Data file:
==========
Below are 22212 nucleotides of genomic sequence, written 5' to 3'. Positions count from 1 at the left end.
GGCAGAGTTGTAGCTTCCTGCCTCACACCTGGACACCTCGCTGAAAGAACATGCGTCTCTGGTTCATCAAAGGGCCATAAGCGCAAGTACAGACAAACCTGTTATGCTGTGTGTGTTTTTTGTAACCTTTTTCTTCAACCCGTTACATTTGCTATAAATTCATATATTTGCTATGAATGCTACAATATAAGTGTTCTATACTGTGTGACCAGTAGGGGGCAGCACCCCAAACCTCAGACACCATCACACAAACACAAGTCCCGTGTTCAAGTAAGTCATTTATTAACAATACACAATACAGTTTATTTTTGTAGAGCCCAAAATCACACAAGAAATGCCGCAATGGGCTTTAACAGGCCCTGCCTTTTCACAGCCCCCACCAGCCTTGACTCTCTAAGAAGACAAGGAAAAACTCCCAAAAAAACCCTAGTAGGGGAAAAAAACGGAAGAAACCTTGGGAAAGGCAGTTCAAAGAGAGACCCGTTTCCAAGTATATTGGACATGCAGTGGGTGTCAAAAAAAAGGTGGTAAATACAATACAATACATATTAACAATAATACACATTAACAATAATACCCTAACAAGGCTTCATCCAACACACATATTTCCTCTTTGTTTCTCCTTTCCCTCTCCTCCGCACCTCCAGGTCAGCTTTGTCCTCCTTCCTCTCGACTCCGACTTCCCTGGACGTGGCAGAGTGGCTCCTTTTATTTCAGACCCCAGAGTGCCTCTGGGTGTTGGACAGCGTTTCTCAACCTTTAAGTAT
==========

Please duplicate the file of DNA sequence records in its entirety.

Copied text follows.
Below are 22212 nucleotides of genomic sequence, written 5' to 3'. Positions count from 1 at the left end.
GGCAGAGTTGTAGCTTCCTGCCTCACACCTGGACACCTCGCTGAAAGAACATGCGTCTCTGGTTCATCAAAGGGCCATAAGCGCAAGTACAGACAAACCTGTTATGCTGTGTGTGTTTTTTGTAACCTTTTTCTTCAACCCGTTACATTTGCTATAAATTCATATATTTGCTATGAATGCTACAATATAAGTGTTCTATACTGTGTGACCAGTAGGGGGCAGCACCCCAAACCTCAGACACCATCACACAAACACAAGTCCCGTGTTCAAGTAAGTCATTTATTAACAATACACAATACAGTTTATTTTTGTAGAGCCCAAAATCACACAAGAAATGCCGCAATGGGCTTTAACAGGCCCTGCCTTTTCACAGCCCCCACCAGCCTTGACTCTCTAAGAAGACAAGGAAAAACTCCCAAAAAAACCCTAGTAGGGGAAAAAAACGGAAGAAACCTTGGGAAAGGCAGTTCAAAGAGAGACCCGTTTCCAAGTATATTGGACATGCAGTGGGTGTCAAAAAAAAGGTGGTAAATACAATACAATACATATTAACAATAATACACATTAACAATAATACCCTAACAAGGCTTCATCCAACACACATATTTCCTCTTTGTTTCTCCTTTCCCTCTCCTCCGCACCTCCAGGTCAGCTTTGTCCTCCTTCCTCTCGACTCCGACTTCCCTGGACGTGGCAGAGTGGCTCCTTTTATTTCAGACCCCAGAGTGCCTCTGGGTGTTGGACAGCGTTTCTCAACCTTTAAGTAT